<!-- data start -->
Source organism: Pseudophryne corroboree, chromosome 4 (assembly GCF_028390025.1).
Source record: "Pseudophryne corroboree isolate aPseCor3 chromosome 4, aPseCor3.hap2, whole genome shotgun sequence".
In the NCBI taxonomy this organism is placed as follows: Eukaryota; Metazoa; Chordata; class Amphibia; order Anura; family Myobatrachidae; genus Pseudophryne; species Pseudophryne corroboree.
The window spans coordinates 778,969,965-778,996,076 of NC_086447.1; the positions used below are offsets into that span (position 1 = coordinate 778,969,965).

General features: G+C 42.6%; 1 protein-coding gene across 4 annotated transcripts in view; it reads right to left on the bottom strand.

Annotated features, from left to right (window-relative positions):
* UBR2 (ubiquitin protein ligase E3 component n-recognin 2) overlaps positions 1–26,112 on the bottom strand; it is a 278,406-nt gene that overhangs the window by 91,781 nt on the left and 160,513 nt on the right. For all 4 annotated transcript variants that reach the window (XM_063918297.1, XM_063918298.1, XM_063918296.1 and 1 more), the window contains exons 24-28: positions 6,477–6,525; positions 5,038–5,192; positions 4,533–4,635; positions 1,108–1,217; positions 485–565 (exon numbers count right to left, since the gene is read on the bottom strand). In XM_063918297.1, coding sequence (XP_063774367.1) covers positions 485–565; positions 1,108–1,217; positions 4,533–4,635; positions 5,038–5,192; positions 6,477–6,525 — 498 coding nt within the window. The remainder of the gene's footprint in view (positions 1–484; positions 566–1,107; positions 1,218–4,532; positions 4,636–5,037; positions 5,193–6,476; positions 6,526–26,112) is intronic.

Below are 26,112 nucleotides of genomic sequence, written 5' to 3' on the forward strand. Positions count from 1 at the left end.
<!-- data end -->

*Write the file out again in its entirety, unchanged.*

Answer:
Source organism: Pseudophryne corroboree, chromosome 4 (assembly GCF_028390025.1).
Source record: "Pseudophryne corroboree isolate aPseCor3 chromosome 4, aPseCor3.hap2, whole genome shotgun sequence".
In the NCBI taxonomy this organism is placed as follows: Eukaryota; Metazoa; Chordata; class Amphibia; order Anura; family Myobatrachidae; genus Pseudophryne; species Pseudophryne corroboree.
The window spans coordinates 778,969,965-778,996,076 of NC_086447.1; the positions used below are offsets into that span (position 1 = coordinate 778,969,965).

General features: G+C 42.6%; 1 protein-coding gene across 4 annotated transcripts in view; it reads right to left on the bottom strand.

Annotated features, from left to right (window-relative positions):
* UBR2 (ubiquitin protein ligase E3 component n-recognin 2) overlaps positions 1–26,112 on the bottom strand; it is a 278,406-nt gene that overhangs the window by 91,781 nt on the left and 160,513 nt on the right. For all 4 annotated transcript variants that reach the window (XM_063918297.1, XM_063918298.1, XM_063918296.1 and 1 more), the window contains exons 24-28: positions 6,477–6,525; positions 5,038–5,192; positions 4,533–4,635; positions 1,108–1,217; positions 485–565 (exon numbers count right to left, since the gene is read on the bottom strand). In XM_063918297.1, coding sequence (XP_063774367.1) covers positions 485–565; positions 1,108–1,217; positions 4,533–4,635; positions 5,038–5,192; positions 6,477–6,525 — 498 coding nt within the window. The remainder of the gene's footprint in view (positions 1–484; positions 566–1,107; positions 1,218–4,532; positions 4,636–5,037; positions 5,193–6,476; positions 6,526–26,112) is intronic.

Below are 26,112 nucleotides of genomic sequence, written 5' to 3' on the forward strand. Positions count from 1 at the left end.